Public Markets

The Market Minute: 2 Important Steps To Take After Going Public

Illustration of a board game in the style of Chutes & Ladders named The Market Minute.

Here at Crunchbase News, we generally write about private companies and wave goodbye soon after they’ve exited to the public markets.

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I’ve written before about how to go public and all the costs associated with the transition, so I thought I’d focus this column on two of the first major steps private companies need to pay attention to after hitting the public markets.

Being a public company includes a lot more regulatory headaches. And winning over investors doesn’t end after the IPO.

Capturing investors’ attention

A company’s most important task immediately after going public is to capture institutional investors’ attention, according to Jason Gold, CEO of Unity Investor Strategies, a firm specializing in investor relations. 

When preparing for a traditional IPO, companies enlist banks to help arrange investor presentations as part of the IPO roadshow, though it’s with a more limited group of investors. 

It’s not the same after the company is public, so companies have to focus on telling their story in a concise, understandable way, according to Gold.

“Once you’re out in public, there’s a perception by new management teams that, ‘Hey all of our information is public, people will do the work, we don’t have to explain things to them,’” Gold said.

That’s not the case, he said. It’s a record year for the IPO market, and with so many companies going public, there’s more competition for investors’ attention. Oftentimes, especially for companies that go public with their founder as CEO, executives don’t realize how busy investors are and how many other stocks those investors are evaluating.

“Really, what you’re trying to do after you go public is generate interest so investors can dig in and do the work,” Gold said.

Corporate leaders are often surprised by how frequently they have to tell their story, he said, and the first year as a public company is one of constant education and meeting with new investors. It could take 10 or 20 meetings to get one investor who takes a serious position, he added.

The nature of an IPO means that often all the investors that come in aren’t necessarily long-term, according to Victoria Sivrais, a partner at the investor relations firm Clermont Partners. So companies need to understand their current investor base and who they want in their shareholder base.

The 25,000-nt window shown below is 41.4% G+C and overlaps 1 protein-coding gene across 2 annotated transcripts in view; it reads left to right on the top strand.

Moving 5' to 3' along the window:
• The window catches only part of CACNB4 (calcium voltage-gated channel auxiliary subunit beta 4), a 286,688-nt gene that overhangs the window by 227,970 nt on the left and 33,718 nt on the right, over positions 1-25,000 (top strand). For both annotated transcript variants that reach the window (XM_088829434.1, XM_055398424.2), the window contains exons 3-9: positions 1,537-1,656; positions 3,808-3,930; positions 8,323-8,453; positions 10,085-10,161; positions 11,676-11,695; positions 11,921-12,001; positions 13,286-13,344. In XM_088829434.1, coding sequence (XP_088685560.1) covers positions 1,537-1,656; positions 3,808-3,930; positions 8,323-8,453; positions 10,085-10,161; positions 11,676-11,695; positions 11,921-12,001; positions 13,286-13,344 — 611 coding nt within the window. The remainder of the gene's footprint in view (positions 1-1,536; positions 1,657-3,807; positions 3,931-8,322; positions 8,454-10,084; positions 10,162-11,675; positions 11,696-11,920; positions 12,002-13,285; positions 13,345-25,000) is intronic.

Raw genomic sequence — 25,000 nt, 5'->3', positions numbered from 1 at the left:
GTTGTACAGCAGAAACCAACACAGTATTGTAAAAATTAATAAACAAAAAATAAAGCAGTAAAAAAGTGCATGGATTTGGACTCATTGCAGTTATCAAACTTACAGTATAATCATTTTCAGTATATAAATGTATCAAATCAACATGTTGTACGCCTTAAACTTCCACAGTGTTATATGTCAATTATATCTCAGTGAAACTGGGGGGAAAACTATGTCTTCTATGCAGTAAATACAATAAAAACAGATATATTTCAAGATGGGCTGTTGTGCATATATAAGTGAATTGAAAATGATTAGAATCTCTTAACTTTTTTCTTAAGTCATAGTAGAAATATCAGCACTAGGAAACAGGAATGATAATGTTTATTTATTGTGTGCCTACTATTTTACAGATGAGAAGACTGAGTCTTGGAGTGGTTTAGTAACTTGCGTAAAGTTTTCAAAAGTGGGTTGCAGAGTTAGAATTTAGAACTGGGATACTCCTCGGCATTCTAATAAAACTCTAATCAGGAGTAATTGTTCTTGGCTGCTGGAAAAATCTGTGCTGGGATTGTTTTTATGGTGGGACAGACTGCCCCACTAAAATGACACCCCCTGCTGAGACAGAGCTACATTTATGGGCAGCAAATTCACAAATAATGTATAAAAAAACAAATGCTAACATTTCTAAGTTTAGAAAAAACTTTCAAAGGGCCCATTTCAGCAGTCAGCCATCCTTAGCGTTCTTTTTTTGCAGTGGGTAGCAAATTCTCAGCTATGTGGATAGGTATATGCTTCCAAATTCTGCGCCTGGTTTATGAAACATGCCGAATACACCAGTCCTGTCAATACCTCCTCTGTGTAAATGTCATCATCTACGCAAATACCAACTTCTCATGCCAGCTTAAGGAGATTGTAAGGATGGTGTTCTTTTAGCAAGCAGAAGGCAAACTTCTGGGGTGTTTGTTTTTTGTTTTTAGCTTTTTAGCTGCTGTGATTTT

“Managing the very natural transition that happens is very important to not only maintain the floor of your current valuation but to drive your valuation long term,” Sivrais said.

Crafting earnings materials

The next order of business after going public is crafting earnings materials in a way that addresses the key points of the company’s story. A newly public company’s first earnings report is its first “report card” of how it’s progressing toward its story, per Gold.

“It’s the first opportunity for the Street to judge you on your execution,” Sivrais said.

One of the biggest tasks a company has to tackle after its IPO is to get ready for its annual meeting, which is typically nine months after its public market debut, according to Sherry Moreland, president and COO of Mediant, a firm that provides financial and tech services to brokers, banks, corporate issuers and investment advisers. A company’s annual meeting is required by the stock exchanges (the Nasdaq and New York Stock Exchange), and by the law. 

Before the annual meetings, companies have to choose a proxy agent, work on their 10-K filing, and finalize what proposals it will put forth, among other things. 

The annual meeting and proxy event is really visible, Moreland said, especially for corporate secretaries and general counsel.

“(There’s) lots of minutiae, but if they don’t do a good job of their annual meeting, it’s not going to be perceived well by the public,” she said.

A company must file its paperwork 40 days before the event, post documents online, announce the meeting and conduct a broker search.

While the annual meeting is a big deal, issuers need to engage shareholders long before the meeting, Moreland said, which is why investor relations are so important.

“You can approach it from a purely compliance point of view and you’ll be fine … but I think there’s a much better way to do it and that’s to really think of it as your opportunity of the year to reach out to and engage with your shareholders,” Moreland said. “You never know when you might need their support and buy-in.”

Illustration: Dom Guzman

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